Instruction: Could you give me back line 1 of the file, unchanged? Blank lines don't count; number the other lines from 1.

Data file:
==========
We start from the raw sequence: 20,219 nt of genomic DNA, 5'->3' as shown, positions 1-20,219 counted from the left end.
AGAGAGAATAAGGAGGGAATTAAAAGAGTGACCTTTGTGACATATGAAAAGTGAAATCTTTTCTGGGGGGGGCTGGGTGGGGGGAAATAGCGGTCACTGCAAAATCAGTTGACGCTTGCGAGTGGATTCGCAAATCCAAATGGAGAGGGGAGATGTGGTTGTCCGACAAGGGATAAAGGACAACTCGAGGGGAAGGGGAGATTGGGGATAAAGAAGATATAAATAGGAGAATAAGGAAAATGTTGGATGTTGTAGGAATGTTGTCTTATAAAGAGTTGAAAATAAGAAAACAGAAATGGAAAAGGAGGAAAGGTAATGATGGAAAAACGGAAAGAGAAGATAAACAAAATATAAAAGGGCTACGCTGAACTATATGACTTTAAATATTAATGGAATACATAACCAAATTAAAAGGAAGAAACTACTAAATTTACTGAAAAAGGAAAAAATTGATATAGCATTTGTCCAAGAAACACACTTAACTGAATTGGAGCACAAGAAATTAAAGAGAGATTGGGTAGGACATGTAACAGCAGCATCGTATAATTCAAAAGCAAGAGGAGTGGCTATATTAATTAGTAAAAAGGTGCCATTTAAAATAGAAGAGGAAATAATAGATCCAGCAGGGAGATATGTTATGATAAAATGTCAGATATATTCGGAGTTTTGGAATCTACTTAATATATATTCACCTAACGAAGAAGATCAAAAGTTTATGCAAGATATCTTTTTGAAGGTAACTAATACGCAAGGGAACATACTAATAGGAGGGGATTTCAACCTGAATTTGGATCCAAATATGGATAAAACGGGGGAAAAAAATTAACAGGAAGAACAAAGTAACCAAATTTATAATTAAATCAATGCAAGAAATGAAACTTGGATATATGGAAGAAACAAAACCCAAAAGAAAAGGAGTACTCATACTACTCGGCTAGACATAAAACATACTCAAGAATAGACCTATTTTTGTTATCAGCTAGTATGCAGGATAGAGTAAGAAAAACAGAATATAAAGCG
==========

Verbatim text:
We start from the raw sequence: 20,219 nt of genomic DNA, 5'->3' as shown, positions 1-20,219 counted from the left end.